It was the middle of the pandemic, the Boston Red Sox stunk, and with major league ballparks empty in 2020, they couldn't even count on the crowd to get them going. During one especially humdrum road game at the Rays' Tropicana Field, coach Jason Varitek suggested they needed to put some fun back into the game.

The words had barely left his lips when Christian Vázquez hit a homer. So backup catcher Kevin Plawecki grabbed a nearby laundry cart, waited for Vázquez to return to the dugout, and told him, "Hey, hop in."

"We hadn't talked about it - nothing," Plawecki said on Wednesday. "He sat right in, and I pushed him. And ever since it's been our thing, I guess."

The 2004 Red Sox were "The Idiots." In '13 they grew bushy beards. And if the 2021 team performs like its predecessors and wins the World Series, the lingering image could be "Tunnel Time" - the home run laundry cart drive through the dugout.

Started on a lark in a last-place season, the Red Sox have continued the celebration this year and ridden it all the way to a spot in the AL Championship Series, which begins Friday night in Houston.

"It looked great in a difficult season for them to be able to find something that's fun, and be able to celebrate something in the game," manager Alex Cora said. "It means a lot for them. For them to have fun with that, that's great."

Sports teams have long found unique ways to celebrate their wins and other milestones, from the now routine post-victory Gatorade bath to jackets or jewelry awarded for big plays.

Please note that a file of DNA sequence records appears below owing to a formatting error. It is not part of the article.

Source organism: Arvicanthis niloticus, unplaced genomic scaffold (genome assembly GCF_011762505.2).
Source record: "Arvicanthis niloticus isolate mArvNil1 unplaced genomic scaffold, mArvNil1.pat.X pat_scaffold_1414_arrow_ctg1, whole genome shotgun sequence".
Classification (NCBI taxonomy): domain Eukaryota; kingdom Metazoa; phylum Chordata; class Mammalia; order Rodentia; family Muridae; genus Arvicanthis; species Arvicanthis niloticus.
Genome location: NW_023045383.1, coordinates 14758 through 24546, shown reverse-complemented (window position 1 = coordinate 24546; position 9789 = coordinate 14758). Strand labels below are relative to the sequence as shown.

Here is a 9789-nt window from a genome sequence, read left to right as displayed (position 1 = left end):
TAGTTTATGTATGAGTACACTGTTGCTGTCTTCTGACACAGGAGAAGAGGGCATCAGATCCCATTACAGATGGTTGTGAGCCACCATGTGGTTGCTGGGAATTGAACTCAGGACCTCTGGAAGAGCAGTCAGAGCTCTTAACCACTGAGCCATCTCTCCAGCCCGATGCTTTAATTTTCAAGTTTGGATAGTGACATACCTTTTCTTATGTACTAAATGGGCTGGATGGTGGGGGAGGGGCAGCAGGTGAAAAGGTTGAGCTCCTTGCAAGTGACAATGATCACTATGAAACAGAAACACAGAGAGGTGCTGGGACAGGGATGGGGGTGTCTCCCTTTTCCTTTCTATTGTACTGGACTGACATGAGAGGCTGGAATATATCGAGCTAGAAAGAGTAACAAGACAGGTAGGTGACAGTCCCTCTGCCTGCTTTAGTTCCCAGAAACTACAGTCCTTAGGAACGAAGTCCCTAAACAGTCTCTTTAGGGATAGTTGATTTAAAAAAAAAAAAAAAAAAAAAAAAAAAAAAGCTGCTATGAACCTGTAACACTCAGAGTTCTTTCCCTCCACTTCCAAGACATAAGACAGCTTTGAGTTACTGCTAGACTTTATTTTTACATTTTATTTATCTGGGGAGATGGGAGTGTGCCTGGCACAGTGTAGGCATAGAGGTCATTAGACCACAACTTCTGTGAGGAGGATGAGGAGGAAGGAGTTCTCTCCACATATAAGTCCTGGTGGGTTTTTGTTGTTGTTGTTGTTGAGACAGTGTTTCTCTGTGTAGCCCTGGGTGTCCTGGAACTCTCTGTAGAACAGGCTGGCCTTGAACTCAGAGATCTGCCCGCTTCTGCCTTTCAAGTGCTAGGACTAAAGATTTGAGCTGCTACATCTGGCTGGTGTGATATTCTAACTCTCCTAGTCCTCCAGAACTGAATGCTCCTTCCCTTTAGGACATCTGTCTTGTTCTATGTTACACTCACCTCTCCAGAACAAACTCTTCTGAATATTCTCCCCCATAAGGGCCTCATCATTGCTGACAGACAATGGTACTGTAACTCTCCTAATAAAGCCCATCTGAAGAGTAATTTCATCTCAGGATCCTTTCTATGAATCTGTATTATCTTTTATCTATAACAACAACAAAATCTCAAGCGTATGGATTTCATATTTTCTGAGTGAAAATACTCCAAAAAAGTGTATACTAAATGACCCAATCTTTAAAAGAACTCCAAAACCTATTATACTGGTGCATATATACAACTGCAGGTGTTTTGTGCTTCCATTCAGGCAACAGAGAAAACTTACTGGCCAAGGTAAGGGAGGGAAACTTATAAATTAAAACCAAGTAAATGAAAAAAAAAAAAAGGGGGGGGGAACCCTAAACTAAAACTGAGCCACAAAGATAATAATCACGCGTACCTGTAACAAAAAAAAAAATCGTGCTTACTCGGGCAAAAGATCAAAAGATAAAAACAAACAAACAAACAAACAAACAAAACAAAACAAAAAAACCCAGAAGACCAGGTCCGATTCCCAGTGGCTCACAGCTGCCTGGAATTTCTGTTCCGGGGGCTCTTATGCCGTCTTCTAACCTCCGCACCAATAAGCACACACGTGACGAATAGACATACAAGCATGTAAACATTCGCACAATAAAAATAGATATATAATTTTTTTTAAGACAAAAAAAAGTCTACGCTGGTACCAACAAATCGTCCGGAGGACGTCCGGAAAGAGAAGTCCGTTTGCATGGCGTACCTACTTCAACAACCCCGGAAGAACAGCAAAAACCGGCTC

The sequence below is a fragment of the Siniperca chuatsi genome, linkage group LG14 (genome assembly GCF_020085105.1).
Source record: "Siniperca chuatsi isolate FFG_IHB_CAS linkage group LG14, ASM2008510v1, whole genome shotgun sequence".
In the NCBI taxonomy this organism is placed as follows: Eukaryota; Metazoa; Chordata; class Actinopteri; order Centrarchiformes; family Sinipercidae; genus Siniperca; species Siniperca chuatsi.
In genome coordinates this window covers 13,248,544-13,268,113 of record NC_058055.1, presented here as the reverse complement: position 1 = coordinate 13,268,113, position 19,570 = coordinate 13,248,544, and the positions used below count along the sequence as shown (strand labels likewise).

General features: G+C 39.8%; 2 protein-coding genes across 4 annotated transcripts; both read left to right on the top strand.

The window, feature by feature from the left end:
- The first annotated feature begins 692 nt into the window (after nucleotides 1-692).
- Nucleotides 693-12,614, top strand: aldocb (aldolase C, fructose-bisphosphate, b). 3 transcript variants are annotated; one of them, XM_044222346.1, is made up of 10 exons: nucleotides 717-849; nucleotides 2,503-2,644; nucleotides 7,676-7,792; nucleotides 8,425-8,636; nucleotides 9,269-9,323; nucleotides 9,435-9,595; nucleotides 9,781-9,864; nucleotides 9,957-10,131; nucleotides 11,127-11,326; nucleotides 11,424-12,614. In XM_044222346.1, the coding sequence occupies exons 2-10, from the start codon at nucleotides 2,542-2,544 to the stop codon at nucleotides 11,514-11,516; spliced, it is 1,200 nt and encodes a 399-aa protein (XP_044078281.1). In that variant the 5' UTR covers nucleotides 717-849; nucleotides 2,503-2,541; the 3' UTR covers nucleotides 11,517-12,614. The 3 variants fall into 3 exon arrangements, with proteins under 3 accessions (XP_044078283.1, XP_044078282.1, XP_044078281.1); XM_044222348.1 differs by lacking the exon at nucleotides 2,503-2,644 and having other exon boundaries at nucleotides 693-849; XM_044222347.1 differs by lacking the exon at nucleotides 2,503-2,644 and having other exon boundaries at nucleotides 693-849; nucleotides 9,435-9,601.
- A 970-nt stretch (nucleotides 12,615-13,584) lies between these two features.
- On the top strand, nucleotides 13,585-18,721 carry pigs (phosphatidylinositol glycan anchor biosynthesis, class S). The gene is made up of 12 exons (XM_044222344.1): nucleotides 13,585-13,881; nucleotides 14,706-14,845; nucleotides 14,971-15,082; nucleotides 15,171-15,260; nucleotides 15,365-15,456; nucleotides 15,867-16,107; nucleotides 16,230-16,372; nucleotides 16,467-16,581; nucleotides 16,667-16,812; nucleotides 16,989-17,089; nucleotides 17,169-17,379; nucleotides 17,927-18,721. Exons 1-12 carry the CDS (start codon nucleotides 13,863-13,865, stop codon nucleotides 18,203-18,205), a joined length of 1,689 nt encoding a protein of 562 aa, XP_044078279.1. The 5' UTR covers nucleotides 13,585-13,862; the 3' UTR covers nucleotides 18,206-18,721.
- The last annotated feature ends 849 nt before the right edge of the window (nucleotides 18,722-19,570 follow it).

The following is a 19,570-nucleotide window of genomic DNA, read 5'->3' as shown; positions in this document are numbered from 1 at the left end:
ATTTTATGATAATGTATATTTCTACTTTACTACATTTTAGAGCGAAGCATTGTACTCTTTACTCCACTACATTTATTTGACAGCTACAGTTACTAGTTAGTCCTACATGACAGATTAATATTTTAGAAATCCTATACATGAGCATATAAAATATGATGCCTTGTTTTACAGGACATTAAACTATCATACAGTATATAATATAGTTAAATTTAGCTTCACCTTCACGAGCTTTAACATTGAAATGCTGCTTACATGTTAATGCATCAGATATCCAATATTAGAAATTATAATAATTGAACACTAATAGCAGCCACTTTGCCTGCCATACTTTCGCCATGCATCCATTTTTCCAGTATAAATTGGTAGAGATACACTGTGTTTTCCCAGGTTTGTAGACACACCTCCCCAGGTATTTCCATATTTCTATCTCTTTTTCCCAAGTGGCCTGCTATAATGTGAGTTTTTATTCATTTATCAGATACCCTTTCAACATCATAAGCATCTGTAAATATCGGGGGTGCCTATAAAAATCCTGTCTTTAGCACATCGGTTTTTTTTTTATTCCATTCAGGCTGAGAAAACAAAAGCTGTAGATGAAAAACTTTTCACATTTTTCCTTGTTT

Even in baseball, where traditionalists sneer at anything that might seem disrespectful or undignified, teams haven't been afraid to show some personality.

The Phillies have a straw Home Run Hat, the Rockies have "homer shades," and the Blue Jays have a blue blazer for members of their "HR Club." The New York Mets ride a stuffed pony through the dugout to celebrate homers; the San Diego Padres pass around a seven-pound bejeweled necklace dubbed the " Swagg Chain."

During their 2019 World Series run, Washington Nationals car buffs Adam Eaton and Howie Kendrick celebrated by pretending to drive in the dugout - stepping on an imaginary clutch, shifting fake gears and making loud revving engine noises with their mouths.

"Everybody's got their own way of having fun. That's what it's all about," Plawecki said in an on-field interview during batting practice at Fenway Park. "It's not an 'In your face' to anybody. It's just a way for us to have fun, keep it light."

Boston's cart is now a new, customized model that may never have been touched by actual laundry; it even had it's own bobble head day (though the Red Sox will tell you that the giveaway honored J.D. Martinez, who was riding in it).

During the playoffs, infielder José Iglesias has taken responsibility for the "carrito," and declared himself the official chauffeur. Acquired too late in the season to be eligible for the playoff roster, Iglesias said he was happy to contribute in the dugout, since he can't on the field.

"It's a good way for him to stay involved with the guys," Plawecki said. "I know it kills him to not actually be out there with us. He's such a help for all of us."

Plawecki said he had no regrets about giving up his cart-driving duties. After all, the way the Red Sox are going, he needs to save his energy: Boston hit two homers in an AL wild-card victory over the rival Yankees and nine more in the four-game Division Series win over Tampa Bay - a franchise postseason record five of them in Game 2 alone.

"They kept me very, very busy," Iglesias said. "And I hope I get busier over the course of the playoffs."

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